Background: Distinguishing between ovarian and adrenal causes of androgen excess may be difficult. We have found that women with the polycystic ovary syndrome have supranormal plasma 17-hydroxyprogesterone responses to the gonadotropin-releasing hormone agonist nafarelin. We determined the usefulness of testing with nafarelin to distinguish ovarian causes of hyperandrogenism in women.
Methods: We studied 40 consecutive women with hyperandrogenism who had oligomenorrhea, hirsutism, or acne. All 40 underwent testing with nafarelin, dexamethasone, and corticotropin with measurement of circulating concentrations of gonadotropins and steroid hormones, and 19 underwent ovarian ultrasonography.
Results: The plasma 17-hydroxyprogesterone response to nafarelin was supranormal in 23 of the 40 women (58 percent), and the plasma androgen response to corticotropin was elevated in 23; 13 women had both abnormalities. Only one woman had conclusive evidence of a steroidogenic block; she had nonclassic adrenal 21-hydroxylase deficiency. Of the 23 women with abnormal responses to nafarelin, only 11 (48 percent) had elevated base-line serum luteinizing hormone concentrations. Of the 13 women with abnormal responses to nafarelin who underwent ultrasonography, 7 (54 percent) had polycystic ovaries. Peak plasma 17-hydroxyprogesterone concentrations after nafarelin administration correlated closely with plasma free testosterone concentrations after dexamethasone administration (r = 0.75, P less than 0.001).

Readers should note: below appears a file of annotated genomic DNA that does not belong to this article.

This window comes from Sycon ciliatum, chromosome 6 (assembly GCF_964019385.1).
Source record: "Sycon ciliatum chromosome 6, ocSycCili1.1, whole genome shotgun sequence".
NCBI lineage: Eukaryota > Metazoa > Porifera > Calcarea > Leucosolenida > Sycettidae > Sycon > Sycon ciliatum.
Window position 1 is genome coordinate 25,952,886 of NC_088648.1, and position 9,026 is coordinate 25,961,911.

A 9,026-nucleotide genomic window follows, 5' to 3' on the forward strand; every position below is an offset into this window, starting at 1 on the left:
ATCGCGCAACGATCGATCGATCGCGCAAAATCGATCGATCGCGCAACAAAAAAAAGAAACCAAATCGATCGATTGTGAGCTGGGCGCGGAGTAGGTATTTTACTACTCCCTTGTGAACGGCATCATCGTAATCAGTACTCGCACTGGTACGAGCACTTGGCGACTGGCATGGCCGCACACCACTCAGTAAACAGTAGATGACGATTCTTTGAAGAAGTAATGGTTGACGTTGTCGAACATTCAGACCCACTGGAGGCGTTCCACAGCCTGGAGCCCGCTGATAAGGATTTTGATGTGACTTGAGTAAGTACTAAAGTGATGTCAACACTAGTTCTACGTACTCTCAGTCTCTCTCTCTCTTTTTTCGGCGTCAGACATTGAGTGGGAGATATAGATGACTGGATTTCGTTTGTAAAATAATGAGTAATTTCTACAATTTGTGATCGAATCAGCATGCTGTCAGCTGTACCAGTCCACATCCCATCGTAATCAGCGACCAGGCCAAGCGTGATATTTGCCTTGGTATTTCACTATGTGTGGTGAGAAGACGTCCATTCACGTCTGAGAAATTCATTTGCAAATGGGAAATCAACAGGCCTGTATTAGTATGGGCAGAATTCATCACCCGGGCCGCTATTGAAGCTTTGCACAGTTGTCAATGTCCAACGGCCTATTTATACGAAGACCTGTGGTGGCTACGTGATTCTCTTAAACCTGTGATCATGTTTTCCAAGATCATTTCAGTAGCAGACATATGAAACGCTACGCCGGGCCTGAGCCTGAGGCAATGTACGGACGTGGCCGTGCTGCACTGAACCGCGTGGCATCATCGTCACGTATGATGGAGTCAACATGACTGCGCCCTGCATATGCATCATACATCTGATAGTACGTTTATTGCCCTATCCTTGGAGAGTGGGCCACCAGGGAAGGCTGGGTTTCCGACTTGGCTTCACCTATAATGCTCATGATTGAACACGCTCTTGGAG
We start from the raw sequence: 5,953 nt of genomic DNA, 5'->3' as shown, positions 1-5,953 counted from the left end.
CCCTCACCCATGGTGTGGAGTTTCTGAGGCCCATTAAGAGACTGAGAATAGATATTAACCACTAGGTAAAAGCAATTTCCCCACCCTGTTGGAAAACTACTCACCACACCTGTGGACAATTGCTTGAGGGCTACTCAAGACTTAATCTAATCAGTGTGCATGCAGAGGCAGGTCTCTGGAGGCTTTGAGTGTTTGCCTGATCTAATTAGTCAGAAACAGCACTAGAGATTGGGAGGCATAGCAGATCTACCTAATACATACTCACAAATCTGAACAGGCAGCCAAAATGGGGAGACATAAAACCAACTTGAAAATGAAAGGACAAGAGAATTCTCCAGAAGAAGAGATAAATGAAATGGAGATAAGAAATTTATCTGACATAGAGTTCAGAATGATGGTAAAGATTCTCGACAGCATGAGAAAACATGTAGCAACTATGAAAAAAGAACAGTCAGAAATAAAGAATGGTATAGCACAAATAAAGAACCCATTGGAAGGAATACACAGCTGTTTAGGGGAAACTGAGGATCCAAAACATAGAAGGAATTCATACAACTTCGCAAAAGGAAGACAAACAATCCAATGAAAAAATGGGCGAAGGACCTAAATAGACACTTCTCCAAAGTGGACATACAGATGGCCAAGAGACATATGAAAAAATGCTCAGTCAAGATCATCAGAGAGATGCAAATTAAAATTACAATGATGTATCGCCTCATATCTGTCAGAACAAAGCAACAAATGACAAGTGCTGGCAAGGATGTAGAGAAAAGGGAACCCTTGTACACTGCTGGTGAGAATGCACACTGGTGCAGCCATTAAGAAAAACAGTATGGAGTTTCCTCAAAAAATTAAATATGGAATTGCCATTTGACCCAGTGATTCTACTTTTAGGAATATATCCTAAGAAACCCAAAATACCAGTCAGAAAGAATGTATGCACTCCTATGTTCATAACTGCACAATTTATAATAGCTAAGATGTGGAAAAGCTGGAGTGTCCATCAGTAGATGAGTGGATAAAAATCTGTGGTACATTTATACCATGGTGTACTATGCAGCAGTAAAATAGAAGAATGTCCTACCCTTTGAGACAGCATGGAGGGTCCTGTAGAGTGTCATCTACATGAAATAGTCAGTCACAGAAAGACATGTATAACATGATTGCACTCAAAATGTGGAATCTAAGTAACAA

Conclusions: Approximately half of women with oligomenorrhea, hirsutism, or acne have an abnormal response to the gonadotropin-releasing hormone agonist nafarelin, suggesting an ovarian cause of their androgen excess.